…community forestry in Tanzania continues… Community Forestry in Tanzania emerged in 1972 when the governmet started to raise awareness to the local communities and involve them in tree planting, but still it was not much successful because there was no proper involvement of the local communities from planning stage, there was some sort of top-down approach; tree nurseries were centralized and tree seedlings were distributed to the local people to be planted without considering their priorities, no followups made while tree planting was of less priority to the local people. As a result, the survival % was poor because no one was taking care of the planted trees. 'WHO OWNS THE TREES?
…community forestry in Tanzania continues… Environmental awareness in Tanzania is currently an issue where the government proposes a rational and holistic approach to the sustainability and development of forests in Tanzania through involvement of the local communities from the grassroot level. Many steps have been taken by the government to involve local communities to close the existing wood consumption gap. The 'MISITU NI UHAI' (Forests are life) campaign was launched in 1980 where a large number of trees was planted and in early 1999 the government changed gear and launched a new campaign 'GREEN CAMPAIGN' where 1 st January of every year was officially declared as a national tree planting day.
4. THE ROLE OF NON-GOVERNMENTAL ORGANISATIONS (NGO's) IN ENVIRONMETAL CONSERVATION. Tanzania government through TFAP (Tanzania Forest Action Plan) has been raising awareness among the local communities through involvement of local communities, individuals and local institutions such as Community Based Organisations (CBOs); Civil Society Organisations (CSOs) and Non-Governmental Organistions (NGOs) which are primarily mushrooming from the grassroots. These institutions do play a big role in raising awareness among the local communities as they do connect the grassroot with the government or partners in development, promoting government's accountability and responsibility; enhance local people's participation in identification of problems, planning and implementation in sustainable environmental development and management through education.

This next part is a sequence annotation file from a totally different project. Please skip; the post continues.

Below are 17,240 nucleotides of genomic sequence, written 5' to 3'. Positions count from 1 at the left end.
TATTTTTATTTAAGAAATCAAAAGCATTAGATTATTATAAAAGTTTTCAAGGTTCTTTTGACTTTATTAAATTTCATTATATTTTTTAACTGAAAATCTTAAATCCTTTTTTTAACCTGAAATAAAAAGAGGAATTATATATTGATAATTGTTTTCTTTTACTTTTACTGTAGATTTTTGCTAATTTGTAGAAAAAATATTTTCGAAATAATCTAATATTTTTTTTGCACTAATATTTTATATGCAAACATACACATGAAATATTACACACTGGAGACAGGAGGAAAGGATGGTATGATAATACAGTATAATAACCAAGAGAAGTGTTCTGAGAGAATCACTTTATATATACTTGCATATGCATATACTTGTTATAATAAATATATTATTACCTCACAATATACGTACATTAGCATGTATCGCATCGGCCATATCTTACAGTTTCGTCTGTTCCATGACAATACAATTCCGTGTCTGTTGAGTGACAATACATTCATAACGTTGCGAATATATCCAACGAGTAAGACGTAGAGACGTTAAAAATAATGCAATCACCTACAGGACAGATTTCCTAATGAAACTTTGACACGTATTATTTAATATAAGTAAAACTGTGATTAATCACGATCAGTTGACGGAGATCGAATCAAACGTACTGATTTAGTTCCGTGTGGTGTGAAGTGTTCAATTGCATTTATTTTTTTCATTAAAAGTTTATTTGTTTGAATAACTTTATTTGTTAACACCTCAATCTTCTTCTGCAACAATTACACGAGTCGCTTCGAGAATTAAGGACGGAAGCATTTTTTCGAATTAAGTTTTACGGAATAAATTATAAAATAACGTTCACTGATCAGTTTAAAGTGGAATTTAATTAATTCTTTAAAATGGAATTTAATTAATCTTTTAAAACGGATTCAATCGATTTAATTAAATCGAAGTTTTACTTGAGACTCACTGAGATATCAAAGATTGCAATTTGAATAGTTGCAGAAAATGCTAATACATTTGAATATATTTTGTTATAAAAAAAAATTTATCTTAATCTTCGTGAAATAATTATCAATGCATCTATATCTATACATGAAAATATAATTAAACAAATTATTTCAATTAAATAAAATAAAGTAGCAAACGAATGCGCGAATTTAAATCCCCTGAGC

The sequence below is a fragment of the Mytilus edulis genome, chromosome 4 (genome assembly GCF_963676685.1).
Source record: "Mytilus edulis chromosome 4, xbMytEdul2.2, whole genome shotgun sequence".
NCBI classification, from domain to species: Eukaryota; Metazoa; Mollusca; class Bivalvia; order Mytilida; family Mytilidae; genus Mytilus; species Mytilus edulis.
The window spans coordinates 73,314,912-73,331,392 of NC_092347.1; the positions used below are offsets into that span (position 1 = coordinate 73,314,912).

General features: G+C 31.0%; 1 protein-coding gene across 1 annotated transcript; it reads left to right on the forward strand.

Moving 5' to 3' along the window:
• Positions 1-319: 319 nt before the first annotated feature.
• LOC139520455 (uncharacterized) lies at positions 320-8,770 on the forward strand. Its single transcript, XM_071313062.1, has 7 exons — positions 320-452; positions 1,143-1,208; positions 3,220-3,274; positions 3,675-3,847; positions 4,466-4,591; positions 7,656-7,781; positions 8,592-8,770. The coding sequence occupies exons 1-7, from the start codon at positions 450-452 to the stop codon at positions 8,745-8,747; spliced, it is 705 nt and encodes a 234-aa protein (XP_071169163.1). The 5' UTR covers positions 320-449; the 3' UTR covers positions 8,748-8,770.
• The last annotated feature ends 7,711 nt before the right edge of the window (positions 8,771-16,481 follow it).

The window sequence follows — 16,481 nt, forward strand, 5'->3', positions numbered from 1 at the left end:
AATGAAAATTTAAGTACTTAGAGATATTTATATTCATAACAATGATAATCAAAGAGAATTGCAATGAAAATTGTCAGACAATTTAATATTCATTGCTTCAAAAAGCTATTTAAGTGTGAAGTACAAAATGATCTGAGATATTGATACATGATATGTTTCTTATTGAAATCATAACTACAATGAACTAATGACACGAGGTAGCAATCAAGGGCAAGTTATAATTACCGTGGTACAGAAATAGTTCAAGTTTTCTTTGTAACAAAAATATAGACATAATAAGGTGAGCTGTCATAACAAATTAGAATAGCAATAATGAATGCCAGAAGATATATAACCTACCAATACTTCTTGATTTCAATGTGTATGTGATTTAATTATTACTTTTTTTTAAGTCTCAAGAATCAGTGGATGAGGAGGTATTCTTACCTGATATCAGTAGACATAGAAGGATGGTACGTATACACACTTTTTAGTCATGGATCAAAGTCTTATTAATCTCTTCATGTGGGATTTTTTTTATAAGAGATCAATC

4.1. GREEN ARUSHA SOCIETY IN BRIEF AS PART OF NGOs OPERATING IN TANZANIA AND ITS CONTRIBUTION TO COMMUNITY DEVELOPMENT Green Arusha Society (GAS) is a registered Non- Governmental Organisation operating largely in Arusha region established in 1996 on the basic concept of environmental conservation and eco-development in local communities. It is a non-religious, non-political and non-profit making organisation rendering services within the urban and rural communities, it is such an indigenous organization that works basicaly on balancing the interests of the local people and the government as far as environmental conservation is concerned.
♣ GENERAL OBJECTIVES To CREATE awareness within local communities on environmental destruction impacts. To SUPPORT environmental activities within local communities. To MOBILIZE urban and rural people in different groups to fight against poverty and HIV/AIDS crisis. To PROMOTE environmental conservation among women and youth groups. To FACILITATE trainings on eco-development, cultural tourism, and conservation of natural environments to different groups.
♣ ACTIVITIES Our activities include raising awareness among the local people through trainings and seminars on environmental conservation, tree nursery operation, soil conservation programmes and motivation for forestry interests to individuals and groups in local communities, advocacy on women rights in possession, management and utilization of resources in pastoral community particularly Maasai community.
♣ CURRENT PROJECTS Women and Environments Programme Green Arusha Society is currently working on environmental conservation awareness in different areas in the region and has its focus on women in pastoral community particularly the Maasai, considering that women and children in the pastoral communities are the most vulnerable groups affected by shortage of fuel wood and water that makes it necessary to travel a long distance searching for fuel wood and water.